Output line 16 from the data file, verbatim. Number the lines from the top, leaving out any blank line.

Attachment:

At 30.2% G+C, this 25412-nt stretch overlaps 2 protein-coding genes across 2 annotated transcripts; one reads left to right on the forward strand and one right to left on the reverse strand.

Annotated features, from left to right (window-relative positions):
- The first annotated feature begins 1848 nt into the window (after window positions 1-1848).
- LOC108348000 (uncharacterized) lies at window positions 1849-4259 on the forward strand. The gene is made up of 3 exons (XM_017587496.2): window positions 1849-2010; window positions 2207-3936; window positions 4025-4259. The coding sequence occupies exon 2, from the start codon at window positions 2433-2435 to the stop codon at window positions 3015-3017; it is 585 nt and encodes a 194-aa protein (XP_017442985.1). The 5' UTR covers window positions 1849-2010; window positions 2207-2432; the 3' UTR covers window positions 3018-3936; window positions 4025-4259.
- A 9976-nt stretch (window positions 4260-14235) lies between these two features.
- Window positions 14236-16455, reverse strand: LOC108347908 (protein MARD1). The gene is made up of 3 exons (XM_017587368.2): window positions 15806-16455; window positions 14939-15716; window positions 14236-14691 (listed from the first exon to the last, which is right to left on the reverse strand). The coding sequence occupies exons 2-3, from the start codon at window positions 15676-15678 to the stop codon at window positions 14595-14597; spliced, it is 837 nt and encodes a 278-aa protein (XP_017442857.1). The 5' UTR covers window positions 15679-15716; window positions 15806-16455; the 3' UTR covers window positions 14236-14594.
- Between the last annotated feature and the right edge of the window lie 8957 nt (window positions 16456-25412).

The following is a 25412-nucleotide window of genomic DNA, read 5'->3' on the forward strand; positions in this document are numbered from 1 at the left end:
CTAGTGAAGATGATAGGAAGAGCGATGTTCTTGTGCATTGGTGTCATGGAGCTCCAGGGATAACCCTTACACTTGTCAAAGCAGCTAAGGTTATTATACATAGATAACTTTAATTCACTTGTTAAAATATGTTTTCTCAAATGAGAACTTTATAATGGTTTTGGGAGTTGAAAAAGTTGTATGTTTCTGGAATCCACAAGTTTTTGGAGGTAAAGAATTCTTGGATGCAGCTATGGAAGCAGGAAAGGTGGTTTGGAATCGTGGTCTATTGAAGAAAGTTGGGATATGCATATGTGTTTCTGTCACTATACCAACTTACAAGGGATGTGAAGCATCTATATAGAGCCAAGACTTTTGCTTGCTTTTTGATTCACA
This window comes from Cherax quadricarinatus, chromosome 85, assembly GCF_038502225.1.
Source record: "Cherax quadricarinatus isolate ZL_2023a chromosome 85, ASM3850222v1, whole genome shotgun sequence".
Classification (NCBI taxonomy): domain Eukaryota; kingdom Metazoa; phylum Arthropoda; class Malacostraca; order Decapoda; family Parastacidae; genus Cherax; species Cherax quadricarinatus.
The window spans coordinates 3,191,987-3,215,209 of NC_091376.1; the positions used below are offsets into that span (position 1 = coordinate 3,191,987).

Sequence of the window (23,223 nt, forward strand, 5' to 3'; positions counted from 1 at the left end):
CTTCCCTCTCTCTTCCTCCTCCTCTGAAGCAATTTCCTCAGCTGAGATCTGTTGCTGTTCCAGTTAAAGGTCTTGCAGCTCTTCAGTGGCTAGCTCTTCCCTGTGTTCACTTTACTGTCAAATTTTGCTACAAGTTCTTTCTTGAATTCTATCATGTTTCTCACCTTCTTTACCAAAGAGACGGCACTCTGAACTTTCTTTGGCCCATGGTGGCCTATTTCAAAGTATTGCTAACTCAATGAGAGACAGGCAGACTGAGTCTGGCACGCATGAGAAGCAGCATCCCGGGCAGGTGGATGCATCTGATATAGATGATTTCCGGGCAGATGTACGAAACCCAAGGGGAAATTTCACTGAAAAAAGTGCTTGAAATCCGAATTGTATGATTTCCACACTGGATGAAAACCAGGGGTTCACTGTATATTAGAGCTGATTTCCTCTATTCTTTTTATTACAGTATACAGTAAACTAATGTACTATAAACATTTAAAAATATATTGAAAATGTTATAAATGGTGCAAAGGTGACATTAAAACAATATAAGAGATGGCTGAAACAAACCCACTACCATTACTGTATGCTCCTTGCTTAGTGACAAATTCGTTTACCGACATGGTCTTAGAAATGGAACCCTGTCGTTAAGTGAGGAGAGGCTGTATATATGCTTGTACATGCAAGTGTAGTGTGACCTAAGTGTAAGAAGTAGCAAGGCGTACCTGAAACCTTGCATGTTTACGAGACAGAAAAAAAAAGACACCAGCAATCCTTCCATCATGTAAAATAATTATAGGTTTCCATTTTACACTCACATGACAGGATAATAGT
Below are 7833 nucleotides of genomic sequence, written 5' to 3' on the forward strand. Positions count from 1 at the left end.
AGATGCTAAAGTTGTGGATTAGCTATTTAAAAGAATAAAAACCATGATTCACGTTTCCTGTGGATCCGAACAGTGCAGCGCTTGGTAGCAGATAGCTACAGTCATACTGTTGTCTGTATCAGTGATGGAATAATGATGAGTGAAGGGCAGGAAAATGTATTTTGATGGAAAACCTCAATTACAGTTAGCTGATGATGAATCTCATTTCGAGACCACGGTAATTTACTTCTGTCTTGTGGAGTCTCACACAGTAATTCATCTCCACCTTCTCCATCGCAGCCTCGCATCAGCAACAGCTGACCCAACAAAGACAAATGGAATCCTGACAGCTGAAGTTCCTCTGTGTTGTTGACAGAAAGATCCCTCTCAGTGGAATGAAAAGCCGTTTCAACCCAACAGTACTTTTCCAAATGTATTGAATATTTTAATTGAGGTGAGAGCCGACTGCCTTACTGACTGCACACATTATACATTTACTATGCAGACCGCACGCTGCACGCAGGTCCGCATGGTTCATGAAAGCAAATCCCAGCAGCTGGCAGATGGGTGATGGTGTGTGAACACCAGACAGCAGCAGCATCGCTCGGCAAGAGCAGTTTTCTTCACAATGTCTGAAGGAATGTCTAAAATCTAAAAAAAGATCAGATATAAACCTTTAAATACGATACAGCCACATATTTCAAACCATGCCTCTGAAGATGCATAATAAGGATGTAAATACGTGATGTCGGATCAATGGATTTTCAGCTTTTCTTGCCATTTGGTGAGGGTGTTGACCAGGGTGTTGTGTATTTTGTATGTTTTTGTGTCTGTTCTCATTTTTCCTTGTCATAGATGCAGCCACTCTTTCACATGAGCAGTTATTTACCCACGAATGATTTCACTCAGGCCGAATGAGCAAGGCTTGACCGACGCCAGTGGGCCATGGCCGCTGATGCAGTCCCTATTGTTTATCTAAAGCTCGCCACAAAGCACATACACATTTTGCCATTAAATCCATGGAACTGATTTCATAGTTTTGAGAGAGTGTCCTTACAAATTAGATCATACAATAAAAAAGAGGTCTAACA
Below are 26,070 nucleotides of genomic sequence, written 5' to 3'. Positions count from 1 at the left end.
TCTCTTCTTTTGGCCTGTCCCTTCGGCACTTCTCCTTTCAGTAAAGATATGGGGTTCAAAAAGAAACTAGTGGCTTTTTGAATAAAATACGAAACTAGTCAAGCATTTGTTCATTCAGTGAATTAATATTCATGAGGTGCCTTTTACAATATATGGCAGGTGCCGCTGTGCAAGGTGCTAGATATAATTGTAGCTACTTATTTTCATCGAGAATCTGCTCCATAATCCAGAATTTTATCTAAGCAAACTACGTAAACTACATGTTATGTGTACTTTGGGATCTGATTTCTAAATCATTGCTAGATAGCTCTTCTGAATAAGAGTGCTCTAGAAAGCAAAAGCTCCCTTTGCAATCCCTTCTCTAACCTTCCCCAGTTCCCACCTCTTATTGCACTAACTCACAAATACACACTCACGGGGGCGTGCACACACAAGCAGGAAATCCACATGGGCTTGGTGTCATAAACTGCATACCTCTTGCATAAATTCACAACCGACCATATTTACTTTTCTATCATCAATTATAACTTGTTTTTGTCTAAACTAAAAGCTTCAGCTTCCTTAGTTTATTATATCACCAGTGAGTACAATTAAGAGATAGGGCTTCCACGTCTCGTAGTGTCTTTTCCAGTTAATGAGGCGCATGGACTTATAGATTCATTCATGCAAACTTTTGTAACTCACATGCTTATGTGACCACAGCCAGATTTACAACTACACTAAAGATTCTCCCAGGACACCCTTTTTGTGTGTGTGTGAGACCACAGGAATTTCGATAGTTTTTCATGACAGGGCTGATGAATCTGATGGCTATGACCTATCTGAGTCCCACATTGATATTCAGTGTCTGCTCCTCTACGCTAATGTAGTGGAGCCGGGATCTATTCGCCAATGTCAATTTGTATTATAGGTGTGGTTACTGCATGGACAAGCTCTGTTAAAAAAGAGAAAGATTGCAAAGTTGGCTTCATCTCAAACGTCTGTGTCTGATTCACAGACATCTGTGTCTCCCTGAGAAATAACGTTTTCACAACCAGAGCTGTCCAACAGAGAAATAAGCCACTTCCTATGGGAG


Below are 7833 nucleotides of genomic sequence, written 5' to 3' on the forward strand. Positions count from 1 at the left end.